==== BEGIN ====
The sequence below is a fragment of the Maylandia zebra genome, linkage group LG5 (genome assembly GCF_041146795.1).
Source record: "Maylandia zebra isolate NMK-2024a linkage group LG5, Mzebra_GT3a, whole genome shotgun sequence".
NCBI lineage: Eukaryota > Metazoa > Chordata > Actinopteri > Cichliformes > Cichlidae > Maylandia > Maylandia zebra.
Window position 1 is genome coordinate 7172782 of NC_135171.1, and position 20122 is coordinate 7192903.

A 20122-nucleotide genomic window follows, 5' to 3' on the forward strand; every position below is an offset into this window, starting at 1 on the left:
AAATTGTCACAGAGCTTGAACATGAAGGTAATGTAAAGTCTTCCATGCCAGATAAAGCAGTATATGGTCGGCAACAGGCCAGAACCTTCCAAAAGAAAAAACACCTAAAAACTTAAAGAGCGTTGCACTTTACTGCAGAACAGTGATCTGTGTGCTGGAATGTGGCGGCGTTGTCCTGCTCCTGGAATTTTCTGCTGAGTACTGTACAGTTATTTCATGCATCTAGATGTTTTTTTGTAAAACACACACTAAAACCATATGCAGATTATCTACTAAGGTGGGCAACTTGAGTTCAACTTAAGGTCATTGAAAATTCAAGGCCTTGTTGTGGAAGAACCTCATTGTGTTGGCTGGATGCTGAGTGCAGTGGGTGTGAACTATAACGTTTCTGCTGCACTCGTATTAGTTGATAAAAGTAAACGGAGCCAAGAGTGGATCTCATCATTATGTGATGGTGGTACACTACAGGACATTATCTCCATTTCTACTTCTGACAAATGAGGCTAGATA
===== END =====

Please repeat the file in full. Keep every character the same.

The sequence below is a fragment of the Maylandia zebra genome, linkage group LG5 (genome assembly GCF_041146795.1).
Source record: "Maylandia zebra isolate NMK-2024a linkage group LG5, Mzebra_GT3a, whole genome shotgun sequence".
NCBI lineage: Eukaryota > Metazoa > Chordata > Actinopteri > Cichliformes > Cichlidae > Maylandia > Maylandia zebra.
Window position 1 is genome coordinate 7172782 of NC_135171.1, and position 20122 is coordinate 7192903.

A 20122-nucleotide genomic window follows, 5' to 3' on the forward strand; every position below is an offset into this window, starting at 1 on the left:
AAATTGTCACAGAGCTTGAACATGAAGGTAATGTAAAGTCTTCCATGCCAGATAAAGCAGTATATGGTCGGCAACAGGCCAGAACCTTCCAAAAGAAAAAACACCTAAAAACTTAAAGAGCGTTGCACTTTACTGCAGAACAGTGATCTGTGTGCTGGAATGTGGCGGCGTTGTCCTGCTCCTGGAATTTTCTGCTGAGTACTGTACAGTTATTTCATGCATCTAGATGTTTTTTTGTAAAACACACACTAAAACCATATGCAGATTATCTACTAAGGTGGGCAACTTGAGTTCAACTTAAGGTCATTGAAAATTCAAGGCCTTGTTGTGGAAGAACCTCATTGTGTTGGCTGGATGCTGAGTGCAGTGGGTGTGAACTATAACGTTTCTGCTGCACTCGTATTAGTTGATAAAAGTAAACGGAGCCAAGAGTGGATCTCATCATTATGTGATGGTGGTACACTACAGGACATTATCTCCATTTCTACTTCTGACAAATGAGGCTAGATA